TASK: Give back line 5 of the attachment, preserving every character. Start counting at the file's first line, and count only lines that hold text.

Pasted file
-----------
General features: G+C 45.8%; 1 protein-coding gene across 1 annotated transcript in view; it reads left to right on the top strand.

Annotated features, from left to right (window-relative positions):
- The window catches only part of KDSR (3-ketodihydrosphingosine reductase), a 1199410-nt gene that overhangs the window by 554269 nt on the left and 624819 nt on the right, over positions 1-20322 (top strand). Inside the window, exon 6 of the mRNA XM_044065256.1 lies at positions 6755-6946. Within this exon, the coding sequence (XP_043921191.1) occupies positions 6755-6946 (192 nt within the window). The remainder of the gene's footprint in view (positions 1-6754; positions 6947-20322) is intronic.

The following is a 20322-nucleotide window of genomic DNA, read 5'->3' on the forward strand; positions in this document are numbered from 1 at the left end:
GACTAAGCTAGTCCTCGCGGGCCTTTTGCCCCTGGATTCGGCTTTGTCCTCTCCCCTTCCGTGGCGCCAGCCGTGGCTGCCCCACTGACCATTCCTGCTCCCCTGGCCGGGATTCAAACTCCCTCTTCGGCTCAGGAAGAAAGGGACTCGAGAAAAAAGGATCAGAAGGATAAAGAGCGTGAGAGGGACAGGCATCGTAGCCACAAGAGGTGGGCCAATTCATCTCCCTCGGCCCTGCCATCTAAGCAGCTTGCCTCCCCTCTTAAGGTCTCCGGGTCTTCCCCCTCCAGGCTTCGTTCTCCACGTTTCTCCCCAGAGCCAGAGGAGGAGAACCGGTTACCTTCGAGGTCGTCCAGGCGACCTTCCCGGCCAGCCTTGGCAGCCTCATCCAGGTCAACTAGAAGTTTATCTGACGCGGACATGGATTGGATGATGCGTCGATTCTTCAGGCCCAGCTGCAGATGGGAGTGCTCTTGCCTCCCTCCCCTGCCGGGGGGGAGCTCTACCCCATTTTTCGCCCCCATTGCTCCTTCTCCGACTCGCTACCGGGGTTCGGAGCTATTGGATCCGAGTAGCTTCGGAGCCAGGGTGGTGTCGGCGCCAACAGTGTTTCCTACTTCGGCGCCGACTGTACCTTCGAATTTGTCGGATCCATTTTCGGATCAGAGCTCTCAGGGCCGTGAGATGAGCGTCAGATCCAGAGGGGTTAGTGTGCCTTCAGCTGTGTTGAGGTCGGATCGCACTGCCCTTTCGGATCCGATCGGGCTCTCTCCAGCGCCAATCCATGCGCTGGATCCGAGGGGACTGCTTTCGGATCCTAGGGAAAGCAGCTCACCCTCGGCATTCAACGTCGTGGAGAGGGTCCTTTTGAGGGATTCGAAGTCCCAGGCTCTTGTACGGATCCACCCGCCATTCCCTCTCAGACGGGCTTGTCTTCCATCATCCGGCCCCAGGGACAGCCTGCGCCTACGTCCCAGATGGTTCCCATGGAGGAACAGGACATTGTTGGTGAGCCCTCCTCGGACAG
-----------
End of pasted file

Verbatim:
GACTAAGCTAGTCCTCGCGGGCCTTTTGCCCCTGGATTCGGCTTTGTCCTCTCCCCTTCCGTGGCGCCAGCCGTGGCTGCCCCACTGACCATTCCTGCTCCCCTGGCCGGGATTCAAACTCCCTCTTCGGCTCAGGAAGAAAGGGACTCGAGAAAAAAGGATCAGAAGGATAAAGAGCGTGAGAGGGACAGGCATCGTAGCCACAAGAGGTGGGCCAATTCATCTCCCTCGGCCCTGCCATCTAAGCAGCTTGCCTCCCCTCTTAAGGTCTCCGGGTCTTCCCCCTCCAGGCTTCGTTCTCCACGTTTCTCCCCAGAGCCAGAGGAGGAGAACCGGTTACCTTCGAGGTCGTCCAGGCGACCTTCCCGGCCAGCCTTGGCAGCCTCATCCAGGTCAACTAGAAGTTTATCTGACGCGGACATGGATTGGATGATGCGTCGATTCTTCAGGCCCAGCTGCAGATGGGAGTGCTCTTGCCTCCCTCCCCTGCCGGGGGGGAGCTCTACCCCATTTTTCGCCCCCATTGCTCCTTCTCCGACTCGCTACCGGGGTTCGGAGCTATTGGATCCGAGTAGCTTCGGAGCCAGGGTGGTGTCGGCGCCAACAGTGTTTCCTACTTCGGCGCCGACTGTACCTTCGAATTTGTCGGATCCATTTTCGGATCAGAGCTCTCAGGGCCGTGAGATGAGCGTCAGATCCAGAGGGGTTAGTGTGCCTTCAGCTGTGTTGAGGTCGGATCGCACTGCCCTTTCGGATCCGATCGGGCTCTCTCCAGCGCCAATCCATGCGCTGGATCCGAGGGGACTGCTTTCGGATCCTAGGGAAAGCAGCTCACCCTCGGCATTCAACGTCGTGGAGAGGGTCCTTTTGAGGGATTCGAAGTCCCAGGCTCTTGTACGGATCCACCCGCCATTCCCTCTCAGACGGGCTTGTCTTCCATCATCCGGCCCCAGGGACAGCCTGCGCCTACGTCCCAGATGGTTCCCATGGAGGAACAGGACATTGTTGGTGAGCCCTCCTCGGACAG